Further discoveries, some from observing microorganisms in nature, gave the tools to introduce novel genes into plant genomes, ‘silence’ genes, rendering them ineffective, or turn genes on that were ineffective or ‘silenced.’ Deeper investigations into the defense strategies of bacteria yielded yet another more precise, faster, and cheaper tool to alter a plant’s genome. All this boils down to is a faster pace of creating high yields of the ideal crops while increasing resistance to pests, diseases, drought and heat.


So, what does all this mean for the consumer? Whether the breeding occurs using traditional or modern molecular methods, a plant’s genome is altered. What concerns me as a consumer regarding genetic modification is whether the alteration includes introducing a gene that humans would never have encountered in nature in our entire history. The prime example of this is probably the most common genetic modification in commercial agriculture – glyphosate herbicide resistance.

Herbicides are chemicals that are applied generally to kill weeds in a crop. A crop that is genetically capable of resisting the effect of a herbicide enables a farmer to apply the herbicide on his entire field and have only the weeds affected – the fast and cheap way to weed hundreds or thousands of acres.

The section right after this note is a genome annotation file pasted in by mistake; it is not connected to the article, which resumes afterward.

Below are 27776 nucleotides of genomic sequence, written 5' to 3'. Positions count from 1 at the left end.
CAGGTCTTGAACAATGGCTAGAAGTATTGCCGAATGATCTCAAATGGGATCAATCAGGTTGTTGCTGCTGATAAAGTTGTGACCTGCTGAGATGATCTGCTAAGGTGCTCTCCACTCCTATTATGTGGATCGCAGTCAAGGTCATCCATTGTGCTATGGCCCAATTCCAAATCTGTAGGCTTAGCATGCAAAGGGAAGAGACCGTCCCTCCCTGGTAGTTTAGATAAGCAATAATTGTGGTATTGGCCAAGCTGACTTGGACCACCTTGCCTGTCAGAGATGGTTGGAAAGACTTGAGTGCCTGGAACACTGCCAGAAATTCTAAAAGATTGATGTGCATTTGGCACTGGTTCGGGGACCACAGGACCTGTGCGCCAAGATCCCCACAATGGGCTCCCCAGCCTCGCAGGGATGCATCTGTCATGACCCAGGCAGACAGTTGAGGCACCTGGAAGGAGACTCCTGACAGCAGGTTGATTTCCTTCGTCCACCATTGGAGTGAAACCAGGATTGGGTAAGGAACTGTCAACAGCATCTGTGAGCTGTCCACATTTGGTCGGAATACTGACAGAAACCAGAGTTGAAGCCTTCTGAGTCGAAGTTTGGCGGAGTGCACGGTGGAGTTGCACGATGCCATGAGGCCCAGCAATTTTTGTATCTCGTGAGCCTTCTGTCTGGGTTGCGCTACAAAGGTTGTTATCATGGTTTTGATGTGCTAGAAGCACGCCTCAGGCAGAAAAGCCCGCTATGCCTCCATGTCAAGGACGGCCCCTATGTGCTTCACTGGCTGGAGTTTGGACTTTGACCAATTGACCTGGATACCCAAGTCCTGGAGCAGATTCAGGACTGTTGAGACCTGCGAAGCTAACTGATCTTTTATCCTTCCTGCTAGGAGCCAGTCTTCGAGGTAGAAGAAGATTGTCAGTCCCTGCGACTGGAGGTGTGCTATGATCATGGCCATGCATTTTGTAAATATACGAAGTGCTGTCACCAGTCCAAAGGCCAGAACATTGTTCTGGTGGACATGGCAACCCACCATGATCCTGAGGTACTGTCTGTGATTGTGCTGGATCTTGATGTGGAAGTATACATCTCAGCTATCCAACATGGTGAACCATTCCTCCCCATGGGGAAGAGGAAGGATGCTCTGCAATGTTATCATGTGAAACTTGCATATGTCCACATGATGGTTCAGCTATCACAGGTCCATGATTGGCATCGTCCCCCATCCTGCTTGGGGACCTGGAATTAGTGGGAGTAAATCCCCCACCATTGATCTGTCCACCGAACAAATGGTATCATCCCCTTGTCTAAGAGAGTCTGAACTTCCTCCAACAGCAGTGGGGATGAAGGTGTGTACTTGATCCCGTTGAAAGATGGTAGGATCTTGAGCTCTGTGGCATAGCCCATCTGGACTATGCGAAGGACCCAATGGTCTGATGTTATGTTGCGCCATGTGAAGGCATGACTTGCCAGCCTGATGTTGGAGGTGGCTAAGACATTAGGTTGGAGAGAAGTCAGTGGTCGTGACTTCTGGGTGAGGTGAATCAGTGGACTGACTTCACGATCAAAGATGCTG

This modification developed by a global agrochemical company made the targeted herbicide the most used herbicide in human history, with hundreds of thousands of tonnes being applied annually worldwide. There are great concerns in the environmental and medical community surrounding the impacts of glyphosate on human and environmental health.

The concern in this case is largely surrounding the residues of the herbicide remaining on the crop as it traverses the food chain and not necessarily the gene itself.

Large-scale agronomic crops such as corn, soybeans, cotton, and canola are the most common glyphosate-resistant GMOs in cultivation today. This means products made from these crops contain the herbicide resistance gene and are likely to contain high levels of herbicide residues. While much of these grains are used for livestock feed, a lot of the GMO corn and soybeans are used in ultra-processed foods and drinks. Fried foods are often cooked in soybean oil made from GMO soy or canola.